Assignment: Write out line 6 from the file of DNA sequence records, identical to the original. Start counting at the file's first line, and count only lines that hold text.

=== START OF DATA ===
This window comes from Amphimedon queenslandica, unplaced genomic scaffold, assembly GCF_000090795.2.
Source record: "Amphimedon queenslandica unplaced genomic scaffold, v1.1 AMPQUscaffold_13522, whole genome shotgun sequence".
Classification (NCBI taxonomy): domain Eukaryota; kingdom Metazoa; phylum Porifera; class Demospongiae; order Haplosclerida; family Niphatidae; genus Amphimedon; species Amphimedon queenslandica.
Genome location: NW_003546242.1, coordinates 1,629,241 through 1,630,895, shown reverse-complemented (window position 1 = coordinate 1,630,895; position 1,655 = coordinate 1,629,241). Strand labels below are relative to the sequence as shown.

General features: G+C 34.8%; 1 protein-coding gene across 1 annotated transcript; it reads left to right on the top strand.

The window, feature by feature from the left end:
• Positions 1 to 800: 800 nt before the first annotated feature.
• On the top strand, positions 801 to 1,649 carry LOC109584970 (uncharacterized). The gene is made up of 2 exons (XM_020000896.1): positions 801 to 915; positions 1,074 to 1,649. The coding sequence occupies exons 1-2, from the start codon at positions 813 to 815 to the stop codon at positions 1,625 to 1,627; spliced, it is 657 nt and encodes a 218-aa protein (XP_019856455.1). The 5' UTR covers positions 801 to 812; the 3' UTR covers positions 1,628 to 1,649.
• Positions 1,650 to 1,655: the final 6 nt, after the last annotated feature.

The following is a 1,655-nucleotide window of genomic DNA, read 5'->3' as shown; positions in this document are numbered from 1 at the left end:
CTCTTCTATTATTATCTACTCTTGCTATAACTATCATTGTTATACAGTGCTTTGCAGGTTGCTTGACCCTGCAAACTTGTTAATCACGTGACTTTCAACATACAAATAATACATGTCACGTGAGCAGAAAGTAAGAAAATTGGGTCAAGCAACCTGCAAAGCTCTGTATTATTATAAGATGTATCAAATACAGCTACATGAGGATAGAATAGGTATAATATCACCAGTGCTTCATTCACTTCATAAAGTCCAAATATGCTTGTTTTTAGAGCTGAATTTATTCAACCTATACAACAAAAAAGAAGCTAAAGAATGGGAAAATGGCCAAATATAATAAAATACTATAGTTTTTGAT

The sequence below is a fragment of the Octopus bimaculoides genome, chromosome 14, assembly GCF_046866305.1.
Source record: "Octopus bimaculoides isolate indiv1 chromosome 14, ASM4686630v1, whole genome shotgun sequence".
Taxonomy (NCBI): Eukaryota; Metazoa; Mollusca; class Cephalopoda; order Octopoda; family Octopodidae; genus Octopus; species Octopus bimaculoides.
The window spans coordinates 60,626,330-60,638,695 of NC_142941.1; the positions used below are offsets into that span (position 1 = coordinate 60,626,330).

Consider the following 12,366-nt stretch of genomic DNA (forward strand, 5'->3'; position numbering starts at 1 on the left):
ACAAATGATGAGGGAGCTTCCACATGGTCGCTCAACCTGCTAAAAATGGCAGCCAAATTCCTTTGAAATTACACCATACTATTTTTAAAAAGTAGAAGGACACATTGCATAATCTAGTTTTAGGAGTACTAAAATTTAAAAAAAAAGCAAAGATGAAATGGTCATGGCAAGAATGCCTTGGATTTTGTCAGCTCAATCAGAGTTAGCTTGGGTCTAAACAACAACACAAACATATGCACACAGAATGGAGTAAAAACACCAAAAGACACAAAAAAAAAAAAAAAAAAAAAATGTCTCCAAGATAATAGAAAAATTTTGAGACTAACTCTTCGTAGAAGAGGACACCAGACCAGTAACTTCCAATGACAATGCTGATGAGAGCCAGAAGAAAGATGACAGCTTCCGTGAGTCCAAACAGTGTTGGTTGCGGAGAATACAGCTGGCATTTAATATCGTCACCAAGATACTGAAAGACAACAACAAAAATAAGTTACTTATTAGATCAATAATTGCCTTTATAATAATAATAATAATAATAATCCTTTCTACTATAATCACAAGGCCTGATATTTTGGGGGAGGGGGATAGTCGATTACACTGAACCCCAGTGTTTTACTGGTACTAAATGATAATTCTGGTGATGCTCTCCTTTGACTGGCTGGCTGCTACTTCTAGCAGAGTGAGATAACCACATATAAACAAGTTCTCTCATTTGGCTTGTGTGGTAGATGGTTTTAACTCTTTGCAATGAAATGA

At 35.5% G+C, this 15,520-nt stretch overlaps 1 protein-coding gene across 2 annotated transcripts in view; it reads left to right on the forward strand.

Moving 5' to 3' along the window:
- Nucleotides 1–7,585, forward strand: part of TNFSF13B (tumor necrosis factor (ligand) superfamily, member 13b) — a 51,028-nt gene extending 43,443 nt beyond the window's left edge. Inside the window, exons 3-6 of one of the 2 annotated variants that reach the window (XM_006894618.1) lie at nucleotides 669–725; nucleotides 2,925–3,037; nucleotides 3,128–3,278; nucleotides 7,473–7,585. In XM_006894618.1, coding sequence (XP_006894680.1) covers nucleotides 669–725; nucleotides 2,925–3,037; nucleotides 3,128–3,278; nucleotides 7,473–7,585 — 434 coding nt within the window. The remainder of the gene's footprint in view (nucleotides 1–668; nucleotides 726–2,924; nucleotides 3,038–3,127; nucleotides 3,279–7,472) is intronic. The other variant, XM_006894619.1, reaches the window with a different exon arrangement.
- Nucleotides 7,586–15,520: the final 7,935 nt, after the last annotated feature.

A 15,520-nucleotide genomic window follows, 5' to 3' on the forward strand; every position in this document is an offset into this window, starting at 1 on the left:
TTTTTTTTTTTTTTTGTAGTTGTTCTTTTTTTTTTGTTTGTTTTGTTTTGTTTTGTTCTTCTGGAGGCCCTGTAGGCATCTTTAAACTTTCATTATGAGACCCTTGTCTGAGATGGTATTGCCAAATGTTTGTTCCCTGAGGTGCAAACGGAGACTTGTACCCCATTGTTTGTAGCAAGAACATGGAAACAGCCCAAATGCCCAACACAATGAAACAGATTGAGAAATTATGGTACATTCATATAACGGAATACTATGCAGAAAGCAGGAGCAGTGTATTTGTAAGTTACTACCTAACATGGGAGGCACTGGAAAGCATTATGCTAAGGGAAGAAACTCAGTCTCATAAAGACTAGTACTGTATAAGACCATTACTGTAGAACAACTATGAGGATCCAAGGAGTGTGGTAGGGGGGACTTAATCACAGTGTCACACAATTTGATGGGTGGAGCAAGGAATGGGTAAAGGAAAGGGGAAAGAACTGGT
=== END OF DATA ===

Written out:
The window, feature by feature from the left end: